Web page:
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Abstract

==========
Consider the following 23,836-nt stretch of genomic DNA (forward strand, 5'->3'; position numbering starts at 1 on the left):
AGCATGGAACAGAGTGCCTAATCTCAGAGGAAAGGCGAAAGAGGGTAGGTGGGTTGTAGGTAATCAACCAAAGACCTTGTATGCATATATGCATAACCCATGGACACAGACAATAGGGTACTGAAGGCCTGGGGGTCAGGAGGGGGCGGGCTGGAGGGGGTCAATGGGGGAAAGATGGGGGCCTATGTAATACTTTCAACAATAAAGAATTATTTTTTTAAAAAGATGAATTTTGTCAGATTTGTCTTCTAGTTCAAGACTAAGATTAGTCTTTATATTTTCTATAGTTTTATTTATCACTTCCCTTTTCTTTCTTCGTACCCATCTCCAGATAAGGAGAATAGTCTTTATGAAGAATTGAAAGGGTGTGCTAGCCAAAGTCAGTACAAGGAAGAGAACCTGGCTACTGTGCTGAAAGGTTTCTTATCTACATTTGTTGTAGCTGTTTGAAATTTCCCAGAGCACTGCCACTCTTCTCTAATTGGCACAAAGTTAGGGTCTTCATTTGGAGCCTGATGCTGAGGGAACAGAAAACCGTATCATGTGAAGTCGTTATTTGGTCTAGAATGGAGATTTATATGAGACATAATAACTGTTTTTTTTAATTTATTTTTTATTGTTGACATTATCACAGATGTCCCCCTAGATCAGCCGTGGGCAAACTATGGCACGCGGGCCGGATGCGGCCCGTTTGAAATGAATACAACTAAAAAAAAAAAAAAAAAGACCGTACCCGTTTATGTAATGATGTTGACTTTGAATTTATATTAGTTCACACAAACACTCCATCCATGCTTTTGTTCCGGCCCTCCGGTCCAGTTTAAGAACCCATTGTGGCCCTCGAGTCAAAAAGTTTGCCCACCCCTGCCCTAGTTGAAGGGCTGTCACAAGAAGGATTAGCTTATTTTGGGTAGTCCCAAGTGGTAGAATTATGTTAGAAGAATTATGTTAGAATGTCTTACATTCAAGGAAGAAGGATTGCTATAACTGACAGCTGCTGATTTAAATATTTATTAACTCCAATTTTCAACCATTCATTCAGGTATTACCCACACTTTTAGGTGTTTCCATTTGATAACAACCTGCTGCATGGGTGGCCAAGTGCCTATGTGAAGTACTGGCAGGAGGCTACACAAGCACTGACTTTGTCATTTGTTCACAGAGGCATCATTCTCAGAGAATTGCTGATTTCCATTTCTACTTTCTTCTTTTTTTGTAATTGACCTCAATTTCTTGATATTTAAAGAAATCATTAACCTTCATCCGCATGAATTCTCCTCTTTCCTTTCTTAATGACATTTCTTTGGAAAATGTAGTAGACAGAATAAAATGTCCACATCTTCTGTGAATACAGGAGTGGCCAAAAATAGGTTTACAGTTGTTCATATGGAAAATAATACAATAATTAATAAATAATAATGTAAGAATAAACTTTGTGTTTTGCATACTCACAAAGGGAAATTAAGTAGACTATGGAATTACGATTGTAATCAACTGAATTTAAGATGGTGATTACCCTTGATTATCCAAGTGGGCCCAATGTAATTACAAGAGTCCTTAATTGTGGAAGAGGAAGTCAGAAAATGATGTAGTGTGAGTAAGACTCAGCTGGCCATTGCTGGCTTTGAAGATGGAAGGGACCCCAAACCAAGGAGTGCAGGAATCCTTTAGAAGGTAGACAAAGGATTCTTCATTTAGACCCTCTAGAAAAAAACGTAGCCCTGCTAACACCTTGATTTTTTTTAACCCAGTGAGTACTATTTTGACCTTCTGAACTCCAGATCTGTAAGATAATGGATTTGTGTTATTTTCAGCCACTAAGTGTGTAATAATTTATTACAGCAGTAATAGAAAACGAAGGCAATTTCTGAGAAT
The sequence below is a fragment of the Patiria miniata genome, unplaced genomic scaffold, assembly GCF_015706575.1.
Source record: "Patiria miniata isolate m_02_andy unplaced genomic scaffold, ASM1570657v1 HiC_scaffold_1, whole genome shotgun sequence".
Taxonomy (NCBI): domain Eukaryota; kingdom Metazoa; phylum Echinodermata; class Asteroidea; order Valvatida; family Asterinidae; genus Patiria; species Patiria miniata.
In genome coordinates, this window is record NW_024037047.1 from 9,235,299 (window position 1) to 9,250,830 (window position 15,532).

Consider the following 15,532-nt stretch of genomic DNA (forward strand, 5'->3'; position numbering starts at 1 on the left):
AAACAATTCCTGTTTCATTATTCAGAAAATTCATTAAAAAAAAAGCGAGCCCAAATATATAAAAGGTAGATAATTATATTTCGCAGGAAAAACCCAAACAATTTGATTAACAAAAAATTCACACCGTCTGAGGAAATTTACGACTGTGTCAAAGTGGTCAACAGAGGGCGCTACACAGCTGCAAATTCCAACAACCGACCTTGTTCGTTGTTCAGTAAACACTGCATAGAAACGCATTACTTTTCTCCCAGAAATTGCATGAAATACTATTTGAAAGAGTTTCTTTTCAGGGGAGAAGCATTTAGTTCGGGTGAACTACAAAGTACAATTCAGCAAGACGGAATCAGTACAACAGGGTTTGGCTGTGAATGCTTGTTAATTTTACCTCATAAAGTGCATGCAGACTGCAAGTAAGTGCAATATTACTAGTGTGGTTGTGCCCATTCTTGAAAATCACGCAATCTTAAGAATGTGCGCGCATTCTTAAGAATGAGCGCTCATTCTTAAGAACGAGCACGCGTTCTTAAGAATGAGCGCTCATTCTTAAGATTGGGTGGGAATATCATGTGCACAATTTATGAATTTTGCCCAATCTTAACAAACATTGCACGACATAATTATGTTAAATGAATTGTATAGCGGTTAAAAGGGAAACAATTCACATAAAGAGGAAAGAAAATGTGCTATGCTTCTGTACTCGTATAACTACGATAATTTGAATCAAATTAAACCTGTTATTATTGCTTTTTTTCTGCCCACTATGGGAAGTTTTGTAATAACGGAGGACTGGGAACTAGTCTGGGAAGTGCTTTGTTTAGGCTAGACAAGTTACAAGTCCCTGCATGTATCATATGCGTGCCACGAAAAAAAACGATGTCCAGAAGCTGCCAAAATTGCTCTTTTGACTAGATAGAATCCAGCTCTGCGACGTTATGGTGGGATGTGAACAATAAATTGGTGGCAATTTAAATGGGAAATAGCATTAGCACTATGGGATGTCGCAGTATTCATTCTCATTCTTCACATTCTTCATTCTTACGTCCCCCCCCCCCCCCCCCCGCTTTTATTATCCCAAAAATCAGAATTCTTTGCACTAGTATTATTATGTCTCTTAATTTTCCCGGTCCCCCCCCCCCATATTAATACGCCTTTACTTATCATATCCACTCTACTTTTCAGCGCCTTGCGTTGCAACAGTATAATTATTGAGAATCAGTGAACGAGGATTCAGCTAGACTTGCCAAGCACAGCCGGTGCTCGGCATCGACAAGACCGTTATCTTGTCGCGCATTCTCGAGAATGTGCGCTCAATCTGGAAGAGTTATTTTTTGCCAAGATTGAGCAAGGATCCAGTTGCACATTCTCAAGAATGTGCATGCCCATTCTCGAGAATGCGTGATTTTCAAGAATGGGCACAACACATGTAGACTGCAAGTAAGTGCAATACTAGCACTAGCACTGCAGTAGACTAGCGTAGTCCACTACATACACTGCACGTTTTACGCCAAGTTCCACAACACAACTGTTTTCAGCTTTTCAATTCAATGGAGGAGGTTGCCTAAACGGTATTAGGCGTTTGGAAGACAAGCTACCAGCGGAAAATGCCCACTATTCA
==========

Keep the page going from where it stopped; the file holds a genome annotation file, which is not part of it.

In the 1780s observations of geological phenomena by American authors appeared in American publications. Europeans had also begun to explore the American geological landscape, notably the immigrant William Maclure. But an American geological community had not yet formed by 1807. Much of this apparent ‘delay’ in the development of the geological sciences in the United States resulted from the cultural and political realities of the new nation. In a new and democratic–egalitarian society, it took time to negotiate the nature of the appropriate public support for the practice of science. Individuals with the resources to provide private patronage for scientific undertakings were exceedingly few. The educational institutions that would ultimately be a major factor in the transmission and extension of geological knowledge were only then beginning to multiply and grow. In 1807 Benjamin Silliman completed his first year of science instruction at Yale, but offered only chemistry and mineralogy. Geology would wait several more years. Other institutions and individuals critical to the future of geology in the United States were ‘born’ in 1807 – including the United States Coast Survey, and Louis Agassiz and David Dale Owen. Roughly another decade would pass before a ‘geological community’ would emerge in the United States.

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